So it appears at a time that is quite interesting. How much do you control about your children; how much [do] you allow them their freedom? Also, in terms of a personality, how a personality is put together ... We all have our own shadow. We all have our own Captain Hook, I suppose. I found that quite interesting.

Those are all very good points.

Thank you. [Laughs] It's quite weird, actually, because we made the film a long time ago and everyone has the same misconception of time. I have no idea, with the pandemic, because everything's gone in some strange warp and I can't work out when things happened. Part of me feels like this was last week, and the other half feels like it was 10 years ago. I can't tell you when it was made. I had to remind myself about lots of things.

Playing a father over several decades

You play a father who's intimately involved with these women who've been impacted by childhood visits by Peter Pan. How did you understand his perspective?

I try to play the scenes as sensitively as possible. The male figures in the story are often trying to control, and one has to allow that side to come across. It's not really made clear as to where his wife went. She disappeared, but that obviously engendered a sense of wanting to hold his daughter very tight to him and not wanting to let her go. That seemed an interesting thing to play, especially in the 21st century. I responded to that, and as I've already mentioned, now having children of my own, I tried to relate that feeling of wanting to let them go but also wanting to protect them at the same time.

You depict the character over several decades, which involves a lot of makeup ...

I'm actually only 23 in real life. [Laughs]

It's amazing! Did the aging process present any unique challenges for you as an actor?

Not really. It's not like we were going for ultra-naturalism. We had to suggest time periods, and it wasn't like I was in the makeup chair for two or three hours having massive prosthetics. It was done more in a theatrical way, and by slowing down a little bit, but I didn't think too much about it, to be honest with you. There was a little bit of makeup here and there and adding some more wrinkles or taking wrinkles away, [or] depending on which period we were in, adding a bit of gray.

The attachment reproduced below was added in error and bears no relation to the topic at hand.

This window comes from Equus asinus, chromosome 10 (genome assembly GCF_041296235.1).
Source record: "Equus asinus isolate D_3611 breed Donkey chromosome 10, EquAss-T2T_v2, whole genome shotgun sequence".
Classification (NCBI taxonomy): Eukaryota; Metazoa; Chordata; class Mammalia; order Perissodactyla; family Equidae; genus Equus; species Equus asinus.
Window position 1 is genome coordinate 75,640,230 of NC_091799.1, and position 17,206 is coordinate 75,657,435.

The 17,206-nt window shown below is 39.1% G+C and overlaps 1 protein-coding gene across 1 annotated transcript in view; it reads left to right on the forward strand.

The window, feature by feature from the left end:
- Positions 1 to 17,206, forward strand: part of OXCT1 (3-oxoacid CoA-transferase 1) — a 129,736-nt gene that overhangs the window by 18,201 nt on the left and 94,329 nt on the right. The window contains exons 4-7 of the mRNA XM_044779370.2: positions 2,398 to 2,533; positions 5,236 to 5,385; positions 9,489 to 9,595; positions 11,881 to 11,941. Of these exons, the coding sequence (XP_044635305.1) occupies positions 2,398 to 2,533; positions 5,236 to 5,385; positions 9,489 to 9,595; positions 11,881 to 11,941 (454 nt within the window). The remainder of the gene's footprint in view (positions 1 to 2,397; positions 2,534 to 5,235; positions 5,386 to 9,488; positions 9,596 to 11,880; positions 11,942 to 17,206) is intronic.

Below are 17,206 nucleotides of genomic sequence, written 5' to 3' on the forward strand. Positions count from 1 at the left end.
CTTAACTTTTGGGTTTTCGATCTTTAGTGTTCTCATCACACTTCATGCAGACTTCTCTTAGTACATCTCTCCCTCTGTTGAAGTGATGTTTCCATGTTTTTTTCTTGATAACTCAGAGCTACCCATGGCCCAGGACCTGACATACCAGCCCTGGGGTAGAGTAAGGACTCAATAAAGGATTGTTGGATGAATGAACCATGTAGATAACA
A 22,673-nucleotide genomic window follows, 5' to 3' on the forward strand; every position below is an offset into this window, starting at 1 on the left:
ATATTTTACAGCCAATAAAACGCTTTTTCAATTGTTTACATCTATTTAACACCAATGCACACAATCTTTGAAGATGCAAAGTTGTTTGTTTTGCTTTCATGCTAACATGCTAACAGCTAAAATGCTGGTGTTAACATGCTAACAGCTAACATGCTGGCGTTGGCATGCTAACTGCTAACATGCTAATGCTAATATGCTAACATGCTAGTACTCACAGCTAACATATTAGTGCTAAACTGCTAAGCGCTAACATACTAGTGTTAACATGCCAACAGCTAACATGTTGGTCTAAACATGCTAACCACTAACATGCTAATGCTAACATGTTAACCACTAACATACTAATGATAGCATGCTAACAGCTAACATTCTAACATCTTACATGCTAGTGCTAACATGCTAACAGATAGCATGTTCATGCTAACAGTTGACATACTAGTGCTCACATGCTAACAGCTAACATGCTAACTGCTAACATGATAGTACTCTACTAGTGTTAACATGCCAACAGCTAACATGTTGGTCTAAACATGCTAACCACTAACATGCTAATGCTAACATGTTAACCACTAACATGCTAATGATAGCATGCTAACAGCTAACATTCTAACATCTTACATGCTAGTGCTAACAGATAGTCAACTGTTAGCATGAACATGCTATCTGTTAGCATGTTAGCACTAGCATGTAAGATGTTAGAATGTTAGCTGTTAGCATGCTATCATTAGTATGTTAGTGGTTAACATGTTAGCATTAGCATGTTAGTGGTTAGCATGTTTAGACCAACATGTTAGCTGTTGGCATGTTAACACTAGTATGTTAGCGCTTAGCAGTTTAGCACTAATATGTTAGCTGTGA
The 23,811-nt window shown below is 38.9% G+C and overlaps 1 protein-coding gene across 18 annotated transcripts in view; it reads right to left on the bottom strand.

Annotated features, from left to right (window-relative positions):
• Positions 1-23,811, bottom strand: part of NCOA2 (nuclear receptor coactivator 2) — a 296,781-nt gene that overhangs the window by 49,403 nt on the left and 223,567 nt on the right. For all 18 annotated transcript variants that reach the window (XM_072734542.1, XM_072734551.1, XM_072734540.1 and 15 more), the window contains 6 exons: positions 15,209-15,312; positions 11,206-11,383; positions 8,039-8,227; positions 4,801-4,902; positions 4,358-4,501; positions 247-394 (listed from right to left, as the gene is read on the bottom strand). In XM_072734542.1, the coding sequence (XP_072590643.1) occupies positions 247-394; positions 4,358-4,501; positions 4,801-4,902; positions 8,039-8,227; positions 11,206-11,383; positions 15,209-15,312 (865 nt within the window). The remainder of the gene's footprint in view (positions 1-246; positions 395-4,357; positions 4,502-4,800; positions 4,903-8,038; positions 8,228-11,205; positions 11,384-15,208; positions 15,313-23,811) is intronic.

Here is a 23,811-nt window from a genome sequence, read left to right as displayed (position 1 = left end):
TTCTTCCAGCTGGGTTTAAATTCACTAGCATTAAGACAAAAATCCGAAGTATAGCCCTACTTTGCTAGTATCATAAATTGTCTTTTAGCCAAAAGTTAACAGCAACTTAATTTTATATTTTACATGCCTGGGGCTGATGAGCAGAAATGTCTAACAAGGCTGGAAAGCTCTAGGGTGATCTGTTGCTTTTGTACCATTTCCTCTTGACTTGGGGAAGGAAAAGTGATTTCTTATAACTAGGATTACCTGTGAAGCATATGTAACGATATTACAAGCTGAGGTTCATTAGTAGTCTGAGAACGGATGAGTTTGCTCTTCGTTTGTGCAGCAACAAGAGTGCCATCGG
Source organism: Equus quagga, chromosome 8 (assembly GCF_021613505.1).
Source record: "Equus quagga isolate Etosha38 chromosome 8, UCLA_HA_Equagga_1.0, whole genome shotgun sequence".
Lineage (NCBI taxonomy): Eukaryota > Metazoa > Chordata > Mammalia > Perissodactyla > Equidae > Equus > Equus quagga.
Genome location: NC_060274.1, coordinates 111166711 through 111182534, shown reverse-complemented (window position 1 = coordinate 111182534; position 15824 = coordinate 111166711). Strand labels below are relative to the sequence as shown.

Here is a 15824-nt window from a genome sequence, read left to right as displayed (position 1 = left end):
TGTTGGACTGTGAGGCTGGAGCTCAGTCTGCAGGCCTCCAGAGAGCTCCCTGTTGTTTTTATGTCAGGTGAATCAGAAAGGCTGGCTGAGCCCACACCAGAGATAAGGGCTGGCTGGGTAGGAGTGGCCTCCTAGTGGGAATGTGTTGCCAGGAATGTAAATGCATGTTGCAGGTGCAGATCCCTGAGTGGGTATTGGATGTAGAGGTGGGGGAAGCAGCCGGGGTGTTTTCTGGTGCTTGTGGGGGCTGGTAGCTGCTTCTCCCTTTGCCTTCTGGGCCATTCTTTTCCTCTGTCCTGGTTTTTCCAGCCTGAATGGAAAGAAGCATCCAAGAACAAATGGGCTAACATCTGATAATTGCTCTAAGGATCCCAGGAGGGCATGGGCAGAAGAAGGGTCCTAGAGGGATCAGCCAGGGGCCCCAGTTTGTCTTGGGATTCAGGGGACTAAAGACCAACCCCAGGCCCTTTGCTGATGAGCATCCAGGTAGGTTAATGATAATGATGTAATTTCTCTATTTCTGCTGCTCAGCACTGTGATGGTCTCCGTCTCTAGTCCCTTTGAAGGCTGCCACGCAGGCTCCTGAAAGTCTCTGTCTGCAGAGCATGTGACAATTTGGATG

It's quite nice playing a character over the course of a long period of time because you can chart things. The character's not in the film an awful lot, but it's quite satisfying to have that opportunity.

Acting opposite his director and considering what might have been

One of the things I also found fascinating was that your director plays the adult version of your character's daughter, Wendy.

It's terribly confusing. At some point, I had to be reminded as to who was who because it was a bit confusing at times. But she had a pretty strong idea of where everything was and how she wanted to put the film together, because sometimes it was a little like, "Who, where, when, how, why?" Credit to her — she hasn't done an awful lot of acting or directing, so to take on both was a really admirable job.

In the stage version of the musical "Peter Pan," the man who plays the Darling father also often portrays Captain Hook, a role filled by Iain Glen in "The Lost Girls." Was there ever any talk about you portraying Captain Hook in addition to the father of this movie's Wendy?

No. I did have the same thought, actually, because I thought that would've been a neat symmetry. I can't remember whether we even discussed it because the psychology of it would've been quite interesting, but I don't recall us officially discussing it. [Livia De Paolis] wanted something completely different for those scenes — she wanted the character of the father to be quite pure and not diluted, I suppose, with other things.